If your rate of missing data is very, very small, it honestly doesn’t matter what technique you use. I’m talking very, very, very small (2-3%).

There is another, better method for imputing single values, however, that is only slightly more difficult than mean imputation. It uses the E-M Algorithm, which stands for Expectation-Maximization. It is an interative procedure in which it uses other variables to impute a value (Expectation), then checks whether that is the value most likely (Maximization). If not, it re-imputes a more likely value. This goes on until it reaches the most likely value.

EM imputations are better than mean imputations because they preserve the relationship with other variables, which is vital if you go on to use something like Factor Analysis or Regression. They still underestimate standard error, however, so once again, this approach is only reasonable if the percentage of missing data are very small (under 5%) and if the standard error of individual items is not vital (as when combining individual items into an index).

The heavy hitters like Multiple Imputation and Maximum Likelihood are still superior methods of dealing with missing data and are in most situations the only viable approach. But you need to fit the right tool to the size of the problem. It may be true that backhoes are better at digging holes than trowels, but trowels are just right for digging small holes. It’s better to use a small tool like EM when it fits than to ignore the problem altogether.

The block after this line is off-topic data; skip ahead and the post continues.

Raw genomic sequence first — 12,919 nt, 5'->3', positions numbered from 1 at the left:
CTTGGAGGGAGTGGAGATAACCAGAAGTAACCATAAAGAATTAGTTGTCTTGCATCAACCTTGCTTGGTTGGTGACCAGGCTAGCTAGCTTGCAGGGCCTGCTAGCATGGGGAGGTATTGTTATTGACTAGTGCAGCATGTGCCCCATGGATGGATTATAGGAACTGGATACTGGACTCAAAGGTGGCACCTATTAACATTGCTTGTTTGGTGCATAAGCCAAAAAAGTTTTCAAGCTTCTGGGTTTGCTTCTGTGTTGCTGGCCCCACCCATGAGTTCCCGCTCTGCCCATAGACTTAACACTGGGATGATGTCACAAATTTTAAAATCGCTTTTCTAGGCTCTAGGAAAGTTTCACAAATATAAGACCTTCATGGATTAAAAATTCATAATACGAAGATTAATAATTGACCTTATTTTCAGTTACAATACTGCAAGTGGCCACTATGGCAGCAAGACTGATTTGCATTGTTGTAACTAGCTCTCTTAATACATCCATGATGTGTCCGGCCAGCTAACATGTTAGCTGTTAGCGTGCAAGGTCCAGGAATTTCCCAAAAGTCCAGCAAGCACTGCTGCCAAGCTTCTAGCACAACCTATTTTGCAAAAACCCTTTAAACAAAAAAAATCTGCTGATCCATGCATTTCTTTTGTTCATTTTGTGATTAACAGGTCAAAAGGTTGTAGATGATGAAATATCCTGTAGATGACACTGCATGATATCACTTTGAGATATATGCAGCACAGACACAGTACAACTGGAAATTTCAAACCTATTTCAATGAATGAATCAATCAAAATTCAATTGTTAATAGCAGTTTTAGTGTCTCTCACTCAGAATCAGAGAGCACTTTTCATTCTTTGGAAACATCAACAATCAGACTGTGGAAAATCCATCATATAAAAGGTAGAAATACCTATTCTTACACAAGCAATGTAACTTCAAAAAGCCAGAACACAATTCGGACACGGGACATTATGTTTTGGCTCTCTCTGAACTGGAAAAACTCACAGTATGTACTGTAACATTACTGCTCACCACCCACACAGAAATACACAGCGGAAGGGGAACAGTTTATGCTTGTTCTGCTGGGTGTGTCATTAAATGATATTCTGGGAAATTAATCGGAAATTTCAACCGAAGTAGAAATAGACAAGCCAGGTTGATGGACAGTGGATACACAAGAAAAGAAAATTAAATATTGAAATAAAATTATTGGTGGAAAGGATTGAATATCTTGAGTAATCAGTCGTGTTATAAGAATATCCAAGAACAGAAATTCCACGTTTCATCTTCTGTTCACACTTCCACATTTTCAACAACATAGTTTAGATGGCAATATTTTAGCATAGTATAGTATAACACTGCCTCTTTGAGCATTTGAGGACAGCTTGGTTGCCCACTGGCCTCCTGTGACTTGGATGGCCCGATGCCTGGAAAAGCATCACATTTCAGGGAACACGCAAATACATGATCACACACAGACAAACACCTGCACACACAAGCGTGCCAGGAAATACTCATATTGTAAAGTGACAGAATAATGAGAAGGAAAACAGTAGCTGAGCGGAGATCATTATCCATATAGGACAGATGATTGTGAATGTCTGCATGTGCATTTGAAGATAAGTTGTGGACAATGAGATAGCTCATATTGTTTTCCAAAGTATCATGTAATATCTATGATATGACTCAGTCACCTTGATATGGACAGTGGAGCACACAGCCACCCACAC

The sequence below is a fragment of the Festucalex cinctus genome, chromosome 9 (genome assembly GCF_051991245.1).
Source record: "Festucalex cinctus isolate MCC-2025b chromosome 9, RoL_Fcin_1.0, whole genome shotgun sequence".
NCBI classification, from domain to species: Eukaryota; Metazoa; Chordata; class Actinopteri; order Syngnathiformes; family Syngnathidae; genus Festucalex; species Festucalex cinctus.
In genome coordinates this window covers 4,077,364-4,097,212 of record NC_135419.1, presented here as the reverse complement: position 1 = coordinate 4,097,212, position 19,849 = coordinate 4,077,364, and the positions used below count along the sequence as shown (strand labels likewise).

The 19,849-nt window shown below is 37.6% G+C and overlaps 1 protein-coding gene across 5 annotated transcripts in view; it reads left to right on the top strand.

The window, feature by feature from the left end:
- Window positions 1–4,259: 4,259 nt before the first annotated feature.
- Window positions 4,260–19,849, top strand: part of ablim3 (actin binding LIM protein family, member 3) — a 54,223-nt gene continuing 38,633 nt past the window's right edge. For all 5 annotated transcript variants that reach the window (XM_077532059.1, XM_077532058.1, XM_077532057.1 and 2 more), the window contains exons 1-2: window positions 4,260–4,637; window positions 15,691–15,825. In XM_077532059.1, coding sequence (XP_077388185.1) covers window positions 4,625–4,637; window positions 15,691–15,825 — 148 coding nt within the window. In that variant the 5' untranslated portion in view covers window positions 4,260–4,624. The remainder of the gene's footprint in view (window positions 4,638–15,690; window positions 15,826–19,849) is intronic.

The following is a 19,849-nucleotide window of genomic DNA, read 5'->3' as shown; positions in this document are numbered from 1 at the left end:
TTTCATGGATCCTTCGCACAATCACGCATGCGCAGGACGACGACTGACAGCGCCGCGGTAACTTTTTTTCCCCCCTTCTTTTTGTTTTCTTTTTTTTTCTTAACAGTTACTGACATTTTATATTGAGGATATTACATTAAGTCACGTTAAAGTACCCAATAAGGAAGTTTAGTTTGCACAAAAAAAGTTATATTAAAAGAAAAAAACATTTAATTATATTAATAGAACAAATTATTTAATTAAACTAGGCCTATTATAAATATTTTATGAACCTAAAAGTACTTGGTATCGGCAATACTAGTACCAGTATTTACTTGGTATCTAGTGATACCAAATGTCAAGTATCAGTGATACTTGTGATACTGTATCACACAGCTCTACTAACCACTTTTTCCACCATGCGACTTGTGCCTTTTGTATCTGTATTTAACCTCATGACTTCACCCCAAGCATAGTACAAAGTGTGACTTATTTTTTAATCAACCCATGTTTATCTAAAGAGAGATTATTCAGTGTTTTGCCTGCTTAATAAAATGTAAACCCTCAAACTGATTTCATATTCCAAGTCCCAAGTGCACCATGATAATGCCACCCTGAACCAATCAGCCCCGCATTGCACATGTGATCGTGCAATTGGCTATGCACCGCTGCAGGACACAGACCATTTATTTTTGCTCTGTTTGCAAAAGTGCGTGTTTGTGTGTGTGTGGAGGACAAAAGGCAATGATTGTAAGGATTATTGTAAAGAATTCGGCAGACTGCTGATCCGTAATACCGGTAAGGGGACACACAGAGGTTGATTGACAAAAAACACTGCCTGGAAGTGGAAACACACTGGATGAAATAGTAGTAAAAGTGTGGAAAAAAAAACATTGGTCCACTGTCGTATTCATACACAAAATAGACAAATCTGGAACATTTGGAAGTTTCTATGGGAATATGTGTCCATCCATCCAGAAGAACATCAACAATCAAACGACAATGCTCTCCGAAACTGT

EM Imputation is available in SAS, Stata, R, and SPSS Missing Values Analysis module.

{ 18 comments… read them below or add one }

Hassan Qutub February 7, 2016 at 2:30 pm

Hi Karen, thanks for the valuable information about missing data. You mentioned
“If your rate of missing data is very, very small, it honestly doesn’t matter what technique you use. I’m talking very, very, very small (2-3%)”
Do you have a reference for that? It will really be usefull.




Karen February 22, 2016 at 2:30 pm